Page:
A daughter of Eetion, king of the Cilician Thebae, and one of the noblest and most amiable female characters in the Iliad. Her father and her seven brothers were slain by Achilles at the taking of Thebae, and her mother, who had purchased her freedom by a large ransom, was killed by Artemis. She was married to Hector, by whom she had a son, Scamandrius (Astyanax), and for whom she entertained the most tender love.1 See the beautiful passage in Homer,2 where she takes leave of Hector when he is going to battle, and her lamentations about his fall.3

On the taking of Troy her son was hurled from the wall of the city, and she herself fell to the share of Neoptolemus (Pyrrhus), the son of Achilles, who took her to Epeirus, and to whom she bore three sons: Molossus, Pielus, and Pergamus. Here she was found by Aeneas on his landing in Epeirus, at the moment she was offering up a sacrifice at the tomb of her beloved Hector.4

After the death of Neoptolemus, or according to others, after his marriage with Hermione, the daughter of Menelaus and Helen, Andromache became the wife of Helenus, a brother of her first husband, Hector, who is described as a king of Chaonia, a part of Epeirus, and by whom she became the mother of Cestrinus.5 After the death of Helenus, who left his kingdom to Molossus, Andromache followed her son Pergamus to Asia. She was supposed to have died at Pergamus, where in after times a heroum was erected to her memory.6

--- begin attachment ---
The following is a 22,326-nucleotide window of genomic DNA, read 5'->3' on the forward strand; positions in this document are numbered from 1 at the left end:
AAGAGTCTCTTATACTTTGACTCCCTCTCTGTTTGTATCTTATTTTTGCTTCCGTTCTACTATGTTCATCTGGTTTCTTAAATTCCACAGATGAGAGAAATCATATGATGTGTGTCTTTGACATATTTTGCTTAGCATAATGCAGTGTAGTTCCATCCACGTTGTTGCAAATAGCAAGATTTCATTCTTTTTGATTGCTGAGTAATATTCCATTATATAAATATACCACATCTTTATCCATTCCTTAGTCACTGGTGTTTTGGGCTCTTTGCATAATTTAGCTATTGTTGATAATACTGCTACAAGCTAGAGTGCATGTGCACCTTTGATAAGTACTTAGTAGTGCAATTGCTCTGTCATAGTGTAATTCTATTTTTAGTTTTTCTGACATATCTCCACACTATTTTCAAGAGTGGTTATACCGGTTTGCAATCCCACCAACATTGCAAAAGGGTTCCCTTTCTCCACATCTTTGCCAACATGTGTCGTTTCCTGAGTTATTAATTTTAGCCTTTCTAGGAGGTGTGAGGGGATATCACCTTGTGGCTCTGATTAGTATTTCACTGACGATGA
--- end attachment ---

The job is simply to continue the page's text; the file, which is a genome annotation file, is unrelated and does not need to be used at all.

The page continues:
The description of the parting between Andromache and Hector and her subsequent lamentations over his death are among the most famous paragraphs of the Iliad. Euripides chose Andromache as the subject of one of his tragedies and she is also the subject of a poem by Fr. von Schiller.


Andromache is frequently depicted on Greek vases. The scene in which she and Hector bid each other farewell is found on a Chalcidian amphora (ca. 530 BCE; Würzberg). She wears a long robe and her head is covered. She and her son Scamandrius were painted in the Lesche at Delphi by Polygnotus.7



  1. Pseudo-Apollodorus. The Library iii, 11.6.
  2. Iliad vi, 390-502.
  3. ibid. xxii, 460 ff.; xxiv, 725 ff.
  4. Virgil. Aeneid iii, 295 ff.; comp. Pausanias. Description of Greece i, 11.1; Pindar. Nemean Odes iv, 82; vii, 50.
  5. Virgil, l.c.; Pausanias, l.c.; ii, 23.6.
  6. Pausanias. Description of Greece i, 11.2; comp. Dictys Cretensis, vi, 7 ff.; Euripides. Andromache.
  7. Pausanias. Description of Greece x, 25, in fin.


  • Smith, William. (1870). Dictionary of Greek and Roman Biography and Mythology. London: Taylor, Walton, and Maberly.

This article incorporates text from Dictionary of Greek and Roman Biography and Mythology (1870) by William Smith, which is in the public domain.